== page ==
Israel detains 16-year-old Palestinian girl who was awarded in Turkey for courage

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This file photo dated Dec. 31, 2012 shows then Prime Minister Recep Tayyip Erdoğan and Palestinian girl Ahed al-Tamimi in Şanlıurfa, southeastern Turkey. (IHA Photo)
This file photo dated Dec. 31, 2012 shows then Prime Minister Recep Tayyip Erdoğan and Palestinian girl Ahed al-Tamimi in Şanlıurfa, southeastern Turkey. (IHA Photo)

Israeli forces on Tuesday detained a 16-year-old Palestinian girl during an overnight raid in the occupied West Bank.

Ahed al-Tamimi was taken into custody after Israeli forces raided her home in Nabi Saleh village in the northern West Bank, her father said.

"A large Israeli force raided our house at dawn and arrested Ahed while she was sleeping in her bed," Basem al-Tamimi told Anadolu Agency.

"Israeli forces have beaten everyone at the house before searching it and confiscating all computers and cameras," he said.

"My daughter was handcuffed and taken into an unknown destination," Basem said.

Ahed's mother was also detained after she went to a detention center to check on her daughter. "My wife went to a detention center east of Ramallah to check on our detained daughter, but she has not come back home," Basem said.

"We were told by our lawyer that she has been detained," he said.

The Israeli army said in a statement the Palestinian girl was arrested for participating in "violent riots" in her village.

"She was arrested on suspicion of attacking Israeli soldiers during the riots," it said.

Another family member, Mohammed, is recovering in hospital after being shot in the head with a rubber bullet Friday, the family said.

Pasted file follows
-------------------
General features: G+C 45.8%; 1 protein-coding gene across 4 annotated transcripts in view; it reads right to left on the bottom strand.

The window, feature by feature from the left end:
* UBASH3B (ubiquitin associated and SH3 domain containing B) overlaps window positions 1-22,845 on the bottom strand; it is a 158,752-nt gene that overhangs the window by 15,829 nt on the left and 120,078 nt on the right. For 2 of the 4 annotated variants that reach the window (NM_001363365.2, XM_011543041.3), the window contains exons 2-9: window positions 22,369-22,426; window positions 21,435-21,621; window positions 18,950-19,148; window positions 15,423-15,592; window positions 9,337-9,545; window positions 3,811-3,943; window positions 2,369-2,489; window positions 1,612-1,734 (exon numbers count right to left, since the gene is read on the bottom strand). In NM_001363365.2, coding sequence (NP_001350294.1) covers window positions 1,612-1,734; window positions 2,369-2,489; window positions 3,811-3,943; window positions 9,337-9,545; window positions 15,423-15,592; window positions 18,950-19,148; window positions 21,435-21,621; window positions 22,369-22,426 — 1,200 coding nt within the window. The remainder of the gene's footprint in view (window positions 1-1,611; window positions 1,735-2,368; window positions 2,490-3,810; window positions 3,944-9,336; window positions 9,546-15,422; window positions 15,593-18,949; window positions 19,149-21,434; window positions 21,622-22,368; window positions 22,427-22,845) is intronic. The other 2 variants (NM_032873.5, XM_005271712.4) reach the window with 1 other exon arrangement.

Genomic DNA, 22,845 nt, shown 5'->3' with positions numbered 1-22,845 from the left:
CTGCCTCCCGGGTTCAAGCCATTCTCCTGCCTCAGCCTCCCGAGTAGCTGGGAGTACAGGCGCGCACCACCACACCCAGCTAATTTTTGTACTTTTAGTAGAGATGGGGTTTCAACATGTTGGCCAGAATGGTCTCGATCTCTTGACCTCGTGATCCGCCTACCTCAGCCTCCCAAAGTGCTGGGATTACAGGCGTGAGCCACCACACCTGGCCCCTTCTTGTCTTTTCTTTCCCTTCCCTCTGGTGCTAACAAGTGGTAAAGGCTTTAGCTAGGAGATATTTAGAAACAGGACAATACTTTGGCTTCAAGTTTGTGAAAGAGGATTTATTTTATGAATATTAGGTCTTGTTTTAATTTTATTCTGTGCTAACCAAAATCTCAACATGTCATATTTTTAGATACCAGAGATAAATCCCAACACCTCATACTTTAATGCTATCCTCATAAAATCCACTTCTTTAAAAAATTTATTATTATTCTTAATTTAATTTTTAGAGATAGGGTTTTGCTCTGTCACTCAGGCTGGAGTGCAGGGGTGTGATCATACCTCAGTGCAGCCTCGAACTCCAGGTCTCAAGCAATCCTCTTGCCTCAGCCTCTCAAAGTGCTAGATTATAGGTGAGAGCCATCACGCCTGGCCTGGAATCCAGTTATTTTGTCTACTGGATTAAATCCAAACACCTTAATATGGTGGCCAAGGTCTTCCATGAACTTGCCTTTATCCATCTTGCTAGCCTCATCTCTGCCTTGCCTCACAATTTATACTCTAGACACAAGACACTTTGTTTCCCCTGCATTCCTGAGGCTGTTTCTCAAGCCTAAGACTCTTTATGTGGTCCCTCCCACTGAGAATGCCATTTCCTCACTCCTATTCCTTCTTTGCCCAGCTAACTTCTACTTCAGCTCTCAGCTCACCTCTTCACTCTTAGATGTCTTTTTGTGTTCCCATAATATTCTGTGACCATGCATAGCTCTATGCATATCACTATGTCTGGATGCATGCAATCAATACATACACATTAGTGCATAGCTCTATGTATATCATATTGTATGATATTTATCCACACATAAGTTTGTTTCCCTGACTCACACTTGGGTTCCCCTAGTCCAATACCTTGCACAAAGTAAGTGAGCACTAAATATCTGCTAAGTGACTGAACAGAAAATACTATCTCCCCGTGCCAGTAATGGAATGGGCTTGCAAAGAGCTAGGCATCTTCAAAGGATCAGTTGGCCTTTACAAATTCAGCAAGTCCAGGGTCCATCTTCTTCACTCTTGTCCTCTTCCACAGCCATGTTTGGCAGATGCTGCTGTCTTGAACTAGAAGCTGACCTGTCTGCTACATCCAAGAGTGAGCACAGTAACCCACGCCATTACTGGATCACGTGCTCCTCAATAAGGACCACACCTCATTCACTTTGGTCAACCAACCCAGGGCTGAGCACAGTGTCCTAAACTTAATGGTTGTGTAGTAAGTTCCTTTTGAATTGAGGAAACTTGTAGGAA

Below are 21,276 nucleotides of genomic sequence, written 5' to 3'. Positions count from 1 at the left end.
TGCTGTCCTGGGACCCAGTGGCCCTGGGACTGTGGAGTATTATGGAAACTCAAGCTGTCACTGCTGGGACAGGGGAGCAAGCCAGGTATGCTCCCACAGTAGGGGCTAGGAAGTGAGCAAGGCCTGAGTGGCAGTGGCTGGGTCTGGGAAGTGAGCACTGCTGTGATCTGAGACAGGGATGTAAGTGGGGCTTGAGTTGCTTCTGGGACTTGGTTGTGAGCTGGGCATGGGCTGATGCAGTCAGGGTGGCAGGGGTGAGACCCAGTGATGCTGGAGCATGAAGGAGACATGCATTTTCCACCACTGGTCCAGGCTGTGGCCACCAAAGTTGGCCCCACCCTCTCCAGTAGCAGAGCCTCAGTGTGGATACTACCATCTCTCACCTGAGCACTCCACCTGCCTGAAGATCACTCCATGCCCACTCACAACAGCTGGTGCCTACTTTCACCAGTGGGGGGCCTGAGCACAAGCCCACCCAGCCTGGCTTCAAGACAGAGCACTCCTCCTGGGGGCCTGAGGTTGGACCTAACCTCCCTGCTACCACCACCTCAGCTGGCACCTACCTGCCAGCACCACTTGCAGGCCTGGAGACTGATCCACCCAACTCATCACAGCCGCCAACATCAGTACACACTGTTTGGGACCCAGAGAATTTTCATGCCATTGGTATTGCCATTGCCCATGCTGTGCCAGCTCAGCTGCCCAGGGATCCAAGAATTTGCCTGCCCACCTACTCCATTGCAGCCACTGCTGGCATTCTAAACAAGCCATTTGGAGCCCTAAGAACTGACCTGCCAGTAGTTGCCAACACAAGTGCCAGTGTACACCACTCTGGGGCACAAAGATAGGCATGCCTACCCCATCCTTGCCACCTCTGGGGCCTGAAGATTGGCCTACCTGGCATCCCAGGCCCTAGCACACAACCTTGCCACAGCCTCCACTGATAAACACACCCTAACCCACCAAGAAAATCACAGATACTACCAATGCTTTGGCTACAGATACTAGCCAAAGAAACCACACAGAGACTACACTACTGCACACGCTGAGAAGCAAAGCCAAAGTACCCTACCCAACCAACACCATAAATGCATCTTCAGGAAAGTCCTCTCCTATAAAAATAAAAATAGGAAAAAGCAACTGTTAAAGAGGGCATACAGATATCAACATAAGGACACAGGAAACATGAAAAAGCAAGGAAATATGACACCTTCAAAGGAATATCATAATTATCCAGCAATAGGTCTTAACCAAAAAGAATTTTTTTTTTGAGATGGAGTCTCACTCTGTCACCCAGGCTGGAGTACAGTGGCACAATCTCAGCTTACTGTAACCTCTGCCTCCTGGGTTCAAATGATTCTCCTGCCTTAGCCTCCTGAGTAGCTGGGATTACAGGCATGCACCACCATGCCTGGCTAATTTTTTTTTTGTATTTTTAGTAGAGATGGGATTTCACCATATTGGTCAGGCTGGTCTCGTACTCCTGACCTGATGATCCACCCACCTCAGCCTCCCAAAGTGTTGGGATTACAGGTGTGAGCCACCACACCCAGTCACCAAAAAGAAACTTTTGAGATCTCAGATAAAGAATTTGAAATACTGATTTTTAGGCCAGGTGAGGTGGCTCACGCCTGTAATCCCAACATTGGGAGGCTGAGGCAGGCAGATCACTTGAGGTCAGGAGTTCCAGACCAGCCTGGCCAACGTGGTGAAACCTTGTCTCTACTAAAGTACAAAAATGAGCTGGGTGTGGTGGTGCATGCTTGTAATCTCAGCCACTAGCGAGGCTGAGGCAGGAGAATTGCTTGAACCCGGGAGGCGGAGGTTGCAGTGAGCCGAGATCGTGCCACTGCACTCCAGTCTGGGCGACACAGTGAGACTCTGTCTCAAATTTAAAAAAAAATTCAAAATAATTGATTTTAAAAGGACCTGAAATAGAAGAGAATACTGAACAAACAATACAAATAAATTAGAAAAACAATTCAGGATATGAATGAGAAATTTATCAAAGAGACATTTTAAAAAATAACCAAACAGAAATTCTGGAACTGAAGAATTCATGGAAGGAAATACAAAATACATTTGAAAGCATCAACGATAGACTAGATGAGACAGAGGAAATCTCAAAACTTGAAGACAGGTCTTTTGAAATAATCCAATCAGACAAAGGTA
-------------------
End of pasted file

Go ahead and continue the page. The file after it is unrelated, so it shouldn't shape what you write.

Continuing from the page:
The arrest came after a video went viral of her slapping Israeli soldiers in the occupied West Bank as they remained impassive. The video supposedly shot Friday showed two Palestinian teenage girls approaching two Israeli soldiers, before shoving, kicking and slapping them while filming on mobile phones.

The heavily armed soldiers do not respond in the face of what appears to be an attempt to provoke rather than seriously harm them. They then move backwards.



In 2012, Ahed was awarded with "Hanzala Courage Award" by Başakşehir Municipality in Istanbul for challenging Israeli soldiers, who had arrested her brother.

At the time, then Turkish Prime Minister Recep Tayyip Erdoğan (the current President of Turkey) and his wife had met the Palestinian girl.



Ahed's father, mother and brothers had been repeatedly arrested by Israeli forces for their opposition to the decades-long occupation of Palestinian territories.

Israeli Defense Minister Avigdor Lieberman said Tuesday that the Palestinian girl would not be the only one to bear the consequences of her actions.

"Her parents and her surroundings won't get away from what they deserve," Lieberman said during a meeting with community leaders on Gaza border.

The video of Ahed and the soldiers was widely used by Israeli media, which often accuses Palestinian protesters of seeking to provoke the army into responses which are then filmed.

Intelligence Minister Yisrael Katz said on public radio he was "boiling with anger" when he saw the video.

"But the soldiers did the right thing."

Education Minister Naftali Bennett said that Tamimi could face seven years in prison.

Tension has been high in the Palestinian territories since U.S. President Donald Trump officially recognized Jerusalem as Israel's capital earlier this month, triggering protests across the Arab and Muslim world, as well as worldwide condemnations.

Since then, 11 Palestinians have been martyred and over 3,000 injured during several protests in West Bank, East Jerusalem and Gaza Strip, according to the Palestinian Ministry of Health.

According to Palestinian official figures, more than 6,400 Palestinians are currently held in detention facilities throughout Israel.

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